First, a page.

Stop Axing Trees for UJh HE Project

Dr Raja Muzaffar Bhat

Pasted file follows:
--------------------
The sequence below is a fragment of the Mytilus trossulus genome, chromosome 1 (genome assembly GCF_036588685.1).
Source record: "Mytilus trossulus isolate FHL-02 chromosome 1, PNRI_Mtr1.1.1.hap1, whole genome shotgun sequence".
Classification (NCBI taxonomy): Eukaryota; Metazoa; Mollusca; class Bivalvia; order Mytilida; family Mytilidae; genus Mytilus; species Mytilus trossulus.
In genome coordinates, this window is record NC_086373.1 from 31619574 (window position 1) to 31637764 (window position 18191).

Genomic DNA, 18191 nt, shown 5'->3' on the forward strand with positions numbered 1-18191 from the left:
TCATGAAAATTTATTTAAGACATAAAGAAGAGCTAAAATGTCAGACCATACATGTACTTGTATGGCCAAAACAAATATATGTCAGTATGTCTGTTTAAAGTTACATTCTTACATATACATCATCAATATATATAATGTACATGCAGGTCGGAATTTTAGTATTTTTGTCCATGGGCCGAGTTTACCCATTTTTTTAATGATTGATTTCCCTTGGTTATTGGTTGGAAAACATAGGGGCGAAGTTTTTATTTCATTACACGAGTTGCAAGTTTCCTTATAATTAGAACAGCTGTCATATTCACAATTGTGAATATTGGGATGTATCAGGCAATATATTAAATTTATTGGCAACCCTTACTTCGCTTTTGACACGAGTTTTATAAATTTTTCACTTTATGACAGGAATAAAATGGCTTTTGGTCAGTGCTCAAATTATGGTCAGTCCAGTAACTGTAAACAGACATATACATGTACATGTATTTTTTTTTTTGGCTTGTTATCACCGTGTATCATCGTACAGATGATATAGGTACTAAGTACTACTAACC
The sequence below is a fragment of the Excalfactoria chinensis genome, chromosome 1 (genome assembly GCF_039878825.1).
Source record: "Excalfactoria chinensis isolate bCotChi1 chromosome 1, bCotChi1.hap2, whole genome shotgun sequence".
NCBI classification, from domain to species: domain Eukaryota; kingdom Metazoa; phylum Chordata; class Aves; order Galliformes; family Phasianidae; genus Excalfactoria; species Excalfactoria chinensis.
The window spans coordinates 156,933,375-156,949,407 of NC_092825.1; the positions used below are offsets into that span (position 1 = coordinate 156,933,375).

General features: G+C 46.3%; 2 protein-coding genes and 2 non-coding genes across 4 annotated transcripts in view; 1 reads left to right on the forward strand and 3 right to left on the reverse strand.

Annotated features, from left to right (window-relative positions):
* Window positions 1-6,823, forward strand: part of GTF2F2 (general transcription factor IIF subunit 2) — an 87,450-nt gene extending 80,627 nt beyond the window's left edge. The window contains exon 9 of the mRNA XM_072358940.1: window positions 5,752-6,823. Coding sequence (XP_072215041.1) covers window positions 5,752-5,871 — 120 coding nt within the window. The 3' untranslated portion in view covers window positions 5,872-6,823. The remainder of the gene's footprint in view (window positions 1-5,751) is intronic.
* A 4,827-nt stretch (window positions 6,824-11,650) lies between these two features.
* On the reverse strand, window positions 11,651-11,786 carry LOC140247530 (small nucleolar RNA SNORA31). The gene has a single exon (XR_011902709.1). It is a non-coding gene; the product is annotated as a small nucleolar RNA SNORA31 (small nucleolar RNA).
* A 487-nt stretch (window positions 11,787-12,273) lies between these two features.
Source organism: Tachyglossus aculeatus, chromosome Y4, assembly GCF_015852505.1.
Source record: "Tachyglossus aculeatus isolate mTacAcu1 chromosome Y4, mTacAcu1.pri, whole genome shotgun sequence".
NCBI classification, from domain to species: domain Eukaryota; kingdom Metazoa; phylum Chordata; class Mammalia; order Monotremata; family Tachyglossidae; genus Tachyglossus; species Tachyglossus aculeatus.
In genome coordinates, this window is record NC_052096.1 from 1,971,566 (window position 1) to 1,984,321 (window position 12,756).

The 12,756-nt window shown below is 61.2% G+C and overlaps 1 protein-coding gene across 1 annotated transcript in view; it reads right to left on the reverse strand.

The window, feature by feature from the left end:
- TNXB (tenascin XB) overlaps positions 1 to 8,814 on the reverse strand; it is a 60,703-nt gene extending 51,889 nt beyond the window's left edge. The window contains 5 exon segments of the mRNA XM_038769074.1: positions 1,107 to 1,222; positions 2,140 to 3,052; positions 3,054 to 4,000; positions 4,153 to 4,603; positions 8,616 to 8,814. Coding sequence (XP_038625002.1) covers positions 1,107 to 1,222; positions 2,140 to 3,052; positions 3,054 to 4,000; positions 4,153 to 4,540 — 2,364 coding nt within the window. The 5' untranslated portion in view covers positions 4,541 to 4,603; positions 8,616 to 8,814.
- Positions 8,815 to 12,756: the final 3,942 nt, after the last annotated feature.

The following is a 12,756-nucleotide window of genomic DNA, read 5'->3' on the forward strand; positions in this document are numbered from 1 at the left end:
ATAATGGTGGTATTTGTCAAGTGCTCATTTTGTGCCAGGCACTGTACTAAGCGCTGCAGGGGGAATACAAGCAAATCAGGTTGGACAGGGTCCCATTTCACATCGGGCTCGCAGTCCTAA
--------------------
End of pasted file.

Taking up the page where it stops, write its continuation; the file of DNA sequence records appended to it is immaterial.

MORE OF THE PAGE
The recent glacier burst around the Nanda Devi glacier in Uttarakhand’s Chamoli district is seen as an outcome of the insensitivity of the Government in executing the developmental projects particularly construction of hydroelectric (HE) projects. Experts say that authorities have been executing numerous projects one after the other without properly assessing the impact of these projects on the local environment particularly the mountain ecosystem. A study published in the journal Science Advances in June 2019, shows that glaciers have been losing the equivalent of more than a vertical foot and half of the ice each year since 2000 – double the amount of melting that took place from 1975 to 2000. Researchers at Columbia University in the US say that the data indicates that the melting is consistent in time and space, and that rising temperatures are to blame. Temperatures vary from place to place, but from 2000 to 2016 they have averaged one degree Celsius higher than those from 1975 to 2000, they said. Researchers analyzed repeat satellite images of some 650 glaciers spanning 2,000 kilometers from west to east. “Any area has an eco-sensitiveness and we are exploiting its limit. This disaster was a triggered one. I believe that the current government hasn’t been showing enough sensitivity towards nature. The environmentalists, who have been voicing their concerns to the government against such large projects, have never been taken seriously” said Anand Arya noted environmentalist while talking to a national news channel a few days back. Arya who is former Chairman of the Bureau of Indian Standards (BIS) Committee on earthquake engineering further said that another reason behind such tragedy is not following environmental assessment properly. Another noted environmental expert Anil Joshi also raised an important issue on relying upon large dams to fulfill the upcoming needs. He says that there are other means to live. He said in his TV interview that Government is relying upon hydropower more than any other form of energy because of its cost efficiency and reliability. “But we are missing out to evaluate the risk factor involved in the construction of dams this size” he added. Ujh hydropower project Recently an expert committee in the Ministry of environment, forests, and climate change gave clearance for the Ujh hydroelectric project in Kathua district of J&K. More than 2.14 lakh trees in this ecologically fragile area would be axed in the coming months. The project would be set up on the river Ujh which is one of the tributaries of the Ravi river that flows from Punjab and then enters Pakistan. Ujh is not only a hydropower project but it is considered to be a multipurpose project that would be used for irrigation and supplying drinking water to people as well. More than 4300 hectares of land would be required for the proposed project out of which almost 3500 hectares land will get submerged. In addition to Govt land which is around 300 hectares or more around 700 hectares of forest land and approximately 2500 hectares of private land will also be acquired by the Government for this project. Ujh has been already declared as a national project more than 12 years back. The project is said to of 186 megawatts capacity. In recent past thousands of forest trees were axed during execution of 440 KV Double Circuit Samba Amargrah transmission line. Only last month more than 200 trees were axed around Sonmarg area during construction of the tunnel. For Srinagar Ring Road project thousands of apple and plus trees will be cut down and in return farmers are paid compensation @ year 1995 rates when apple was sold @ Rs 16 and plus @ Rs 13/ kg in wholesale market ? This is complete injustice … Environment and SDG’s Economic growth, environmental protection, and social inclusion are three core elements of sustainable development. The Sustainable Development Goals (SDG’s) set up by the United Nations in 2015 are the blueprint to achieve a better and more sustainable future for all by 2030. Through SDGs, the nations are likely to address challenges that include poverty, inequality, climate change, environmental degradation, peace, and justice. Climate change and environmental degradation are the important aspects of SDG. Environmental Sustainability can only be achieved when we ensure environmental conservation, investment in renewable energy, saving water, supporting sustainable mobility, and innovation in sustainable construction and architecture. According to the national review report on the implementation of Sustainable Development Goals (SDG’s) in India, the opening statement of which begins with VasudhaivaKutumbakam, which is an ancient Vedic phrase whose literal meaning is “the world is one family”. The opening statement read as “The Sustainable Development Goals (SDGs) are thus part and parcel of the country’s longstanding tradition and heritage. Indeed, the goals substantially reflect the development agenda of India”. During his speech at the UN -SDG summit, PM Modi had said “Much of India’s development agenda is mirrored in the Sustainable Development Goals. Our national plans are ambitious and purposeful; Sustainable development of one-sixth of humanity will be of great consequence to the world and our beautiful planet.” In a place like Jammu & Kashmir where there is already a scarcity of land, how can the Govt allow the construction of big dams for hydropower projects which is a great threat to our ecology and environment as forests and trees are axed in large numbers. These arbitrary decisions not only violate many eco- laws but this goes completely against the Sustainable Development Goals (SDGs), also as the policy adopted by Govt, is completely unnatural and unsustainable. SC panel report A technical panel appointed by Supreme Court in its report has estimated the value of a tree at 74,500 rupees multiplied by its age. This monetary valuation of the tree was made by a panel of experts which submitted its report to the apex court recently. The report will help frame the guidelines on the estimation and valuation of trees that are axed during land acquisition processes. As more than 2 lakh trees are to be axed during Ujh hydropower project, will Govt be able to provide adequate compensation to people or the forest department as the valuation of trees has been enhanced a lot. Earlier the estimation would be done on the basis of wood, fruits, and life span of trees but the expert panel has now included oxygen as also one of the major components of a tree. A panel of experts told the Supreme Court bench, headed by Chief Justice S A Bobde, that trees serve the society as well as the environment and its a valuation can be reached on various counts including oxygen, micro-nutrients, compost, and bio-fertilizer. The reference was made vis a vis heritage trees but this can be attributed to smaller trees as well with a life span of even 40 to 50 years. Conclusion The Govt’s arbitrary decisions like axing of two lakh fourteen thousand trees will destroy the areas surrounding Ujh river in Kathua. Such decisions cause a great threat to J&Ks ecology and environment. If things continue like this by 2030 instead of achieving sustainable development goals (SDG’s) in Jammu & Kashmir, people in this part of the world will be pushed into a never-ending environmental disaster. PM must fulfill his promise what he made during the SDG summit 2015 wherein he assured the United Nations to work on sustainable development and to ensure there is no environmental disaster under the name of development in J&K. The UT administration in J&K & central Govt in particular need to learn a lesson from the Uttarakhand glacier burst and put a moratorium on the mega hydropower projects in J&K. Let the solar energy be explored instead by setting up community solar power stations in towns and villages across Jammu & Kashmir (The author is Chairman of the J&K RTI Movement. )